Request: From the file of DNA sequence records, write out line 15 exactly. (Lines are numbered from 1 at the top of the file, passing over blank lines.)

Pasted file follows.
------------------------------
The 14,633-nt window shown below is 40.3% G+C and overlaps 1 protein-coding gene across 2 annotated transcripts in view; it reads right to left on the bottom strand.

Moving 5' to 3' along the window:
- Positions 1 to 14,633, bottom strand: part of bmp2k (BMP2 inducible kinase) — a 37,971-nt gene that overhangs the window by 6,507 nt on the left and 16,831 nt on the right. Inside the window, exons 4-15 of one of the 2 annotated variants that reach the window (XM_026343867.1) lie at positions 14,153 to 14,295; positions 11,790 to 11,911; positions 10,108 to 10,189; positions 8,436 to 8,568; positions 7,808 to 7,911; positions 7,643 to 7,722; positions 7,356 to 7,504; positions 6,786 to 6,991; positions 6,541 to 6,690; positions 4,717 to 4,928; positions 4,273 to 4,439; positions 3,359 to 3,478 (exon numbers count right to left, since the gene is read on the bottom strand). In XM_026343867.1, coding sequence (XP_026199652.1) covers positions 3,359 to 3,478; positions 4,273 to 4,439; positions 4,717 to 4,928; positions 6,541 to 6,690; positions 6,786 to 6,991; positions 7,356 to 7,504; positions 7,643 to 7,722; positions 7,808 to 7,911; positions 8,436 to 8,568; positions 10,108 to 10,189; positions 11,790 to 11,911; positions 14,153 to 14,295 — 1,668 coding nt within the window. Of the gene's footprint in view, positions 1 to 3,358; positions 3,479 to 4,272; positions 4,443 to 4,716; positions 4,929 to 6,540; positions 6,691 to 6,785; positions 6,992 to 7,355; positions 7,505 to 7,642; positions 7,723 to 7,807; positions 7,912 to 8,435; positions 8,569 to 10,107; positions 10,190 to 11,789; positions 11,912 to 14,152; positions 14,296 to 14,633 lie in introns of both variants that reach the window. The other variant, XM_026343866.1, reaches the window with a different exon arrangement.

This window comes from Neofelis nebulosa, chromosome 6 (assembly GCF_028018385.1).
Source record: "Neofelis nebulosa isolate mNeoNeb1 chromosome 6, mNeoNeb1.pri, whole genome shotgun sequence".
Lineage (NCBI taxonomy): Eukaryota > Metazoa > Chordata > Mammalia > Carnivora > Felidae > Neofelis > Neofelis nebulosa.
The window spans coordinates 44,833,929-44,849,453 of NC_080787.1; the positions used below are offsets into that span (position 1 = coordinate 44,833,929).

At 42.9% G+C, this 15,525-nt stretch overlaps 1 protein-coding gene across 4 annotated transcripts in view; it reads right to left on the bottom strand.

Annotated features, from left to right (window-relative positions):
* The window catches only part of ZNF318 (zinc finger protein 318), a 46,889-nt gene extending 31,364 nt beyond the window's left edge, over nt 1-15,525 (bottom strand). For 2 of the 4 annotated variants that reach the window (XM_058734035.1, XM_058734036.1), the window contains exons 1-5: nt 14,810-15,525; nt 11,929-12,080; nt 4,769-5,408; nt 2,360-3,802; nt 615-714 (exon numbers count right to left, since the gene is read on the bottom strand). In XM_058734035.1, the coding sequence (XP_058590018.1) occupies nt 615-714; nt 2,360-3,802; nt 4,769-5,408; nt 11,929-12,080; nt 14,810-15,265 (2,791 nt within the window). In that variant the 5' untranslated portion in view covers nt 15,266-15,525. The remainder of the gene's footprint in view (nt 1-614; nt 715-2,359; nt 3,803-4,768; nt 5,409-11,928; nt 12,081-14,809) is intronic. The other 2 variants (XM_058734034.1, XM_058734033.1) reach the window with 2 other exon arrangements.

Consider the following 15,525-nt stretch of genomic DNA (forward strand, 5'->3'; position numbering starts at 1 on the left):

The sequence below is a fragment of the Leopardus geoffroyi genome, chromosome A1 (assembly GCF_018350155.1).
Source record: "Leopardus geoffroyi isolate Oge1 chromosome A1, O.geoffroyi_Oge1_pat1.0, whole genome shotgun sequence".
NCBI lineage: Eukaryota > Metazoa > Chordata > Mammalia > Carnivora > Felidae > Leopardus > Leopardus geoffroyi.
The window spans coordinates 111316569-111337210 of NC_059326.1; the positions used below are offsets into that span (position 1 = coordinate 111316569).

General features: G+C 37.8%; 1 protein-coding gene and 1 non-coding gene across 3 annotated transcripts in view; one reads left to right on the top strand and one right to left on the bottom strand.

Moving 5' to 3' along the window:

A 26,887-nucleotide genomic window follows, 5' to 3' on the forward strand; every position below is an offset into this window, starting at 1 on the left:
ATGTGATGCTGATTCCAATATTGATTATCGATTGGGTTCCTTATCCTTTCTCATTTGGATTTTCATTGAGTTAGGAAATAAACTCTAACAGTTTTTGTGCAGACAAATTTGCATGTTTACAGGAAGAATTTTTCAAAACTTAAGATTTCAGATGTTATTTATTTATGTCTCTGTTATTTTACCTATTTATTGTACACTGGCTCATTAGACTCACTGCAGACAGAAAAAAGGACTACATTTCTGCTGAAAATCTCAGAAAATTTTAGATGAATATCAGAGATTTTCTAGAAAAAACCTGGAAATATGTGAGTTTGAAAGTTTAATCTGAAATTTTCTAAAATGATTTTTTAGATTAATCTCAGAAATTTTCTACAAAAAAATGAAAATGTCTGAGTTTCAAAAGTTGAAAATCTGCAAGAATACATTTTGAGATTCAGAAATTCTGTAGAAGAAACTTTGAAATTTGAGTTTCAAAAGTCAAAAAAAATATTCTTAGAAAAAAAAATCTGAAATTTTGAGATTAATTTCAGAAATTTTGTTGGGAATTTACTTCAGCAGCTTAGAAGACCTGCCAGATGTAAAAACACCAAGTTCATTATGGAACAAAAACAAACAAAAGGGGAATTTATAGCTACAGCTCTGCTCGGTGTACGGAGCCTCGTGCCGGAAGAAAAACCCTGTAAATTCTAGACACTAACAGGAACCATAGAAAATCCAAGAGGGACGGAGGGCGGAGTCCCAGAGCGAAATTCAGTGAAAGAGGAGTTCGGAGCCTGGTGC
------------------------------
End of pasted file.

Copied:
The window spans coordinates 111316569-111337210 of NC_059326.1; the positions used below are offsets into that span (position 1 = coordinate 111316569).